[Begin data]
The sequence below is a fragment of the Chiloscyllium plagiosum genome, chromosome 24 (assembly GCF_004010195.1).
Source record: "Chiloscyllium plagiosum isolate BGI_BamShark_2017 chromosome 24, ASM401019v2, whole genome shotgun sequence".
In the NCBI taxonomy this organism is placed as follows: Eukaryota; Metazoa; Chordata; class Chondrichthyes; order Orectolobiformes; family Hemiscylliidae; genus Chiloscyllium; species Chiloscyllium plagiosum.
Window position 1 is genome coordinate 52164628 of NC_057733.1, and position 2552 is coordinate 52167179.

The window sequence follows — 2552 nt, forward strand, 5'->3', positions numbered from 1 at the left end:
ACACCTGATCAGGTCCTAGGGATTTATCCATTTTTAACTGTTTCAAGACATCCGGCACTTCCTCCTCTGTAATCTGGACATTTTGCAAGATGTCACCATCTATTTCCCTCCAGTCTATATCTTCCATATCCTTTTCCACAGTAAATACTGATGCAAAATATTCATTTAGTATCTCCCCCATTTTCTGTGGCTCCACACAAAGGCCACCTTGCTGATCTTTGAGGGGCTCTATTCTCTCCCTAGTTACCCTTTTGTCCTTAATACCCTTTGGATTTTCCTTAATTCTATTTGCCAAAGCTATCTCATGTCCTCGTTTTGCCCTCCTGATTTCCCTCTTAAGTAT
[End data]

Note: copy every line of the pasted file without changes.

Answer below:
The sequence below is a fragment of the Chiloscyllium plagiosum genome, chromosome 24 (assembly GCF_004010195.1).
Source record: "Chiloscyllium plagiosum isolate BGI_BamShark_2017 chromosome 24, ASM401019v2, whole genome shotgun sequence".
In the NCBI taxonomy this organism is placed as follows: Eukaryota; Metazoa; Chordata; class Chondrichthyes; order Orectolobiformes; family Hemiscylliidae; genus Chiloscyllium; species Chiloscyllium plagiosum.
Window position 1 is genome coordinate 52164628 of NC_057733.1, and position 2552 is coordinate 52167179.

The window sequence follows — 2552 nt, forward strand, 5'->3', positions numbered from 1 at the left end:
ACACCTGATCAGGTCCTAGGGATTTATCCATTTTTAACTGTTTCAAGACATCCGGCACTTCCTCCTCTGTAATCTGGACATTTTGCAAGATGTCACCATCTATTTCCCTCCAGTCTATATCTTCCATATCCTTTTCCACAGTAAATACTGATGCAAAATATTCATTTAGTATCTCCCCCATTTTCTGTGGCTCCACACAAAGGCCACCTTGCTGATCTTTGAGGGGCTCTATTCTCTCCCTAGTTACCCTTTTGTCCTTAATACCCTTTGGATTTTCCTTAATTCTATTTGCCAAAGCTATCTCATGTCCTCGTTTTGCCCTCCTGATTTCCCTCTTAAGTAT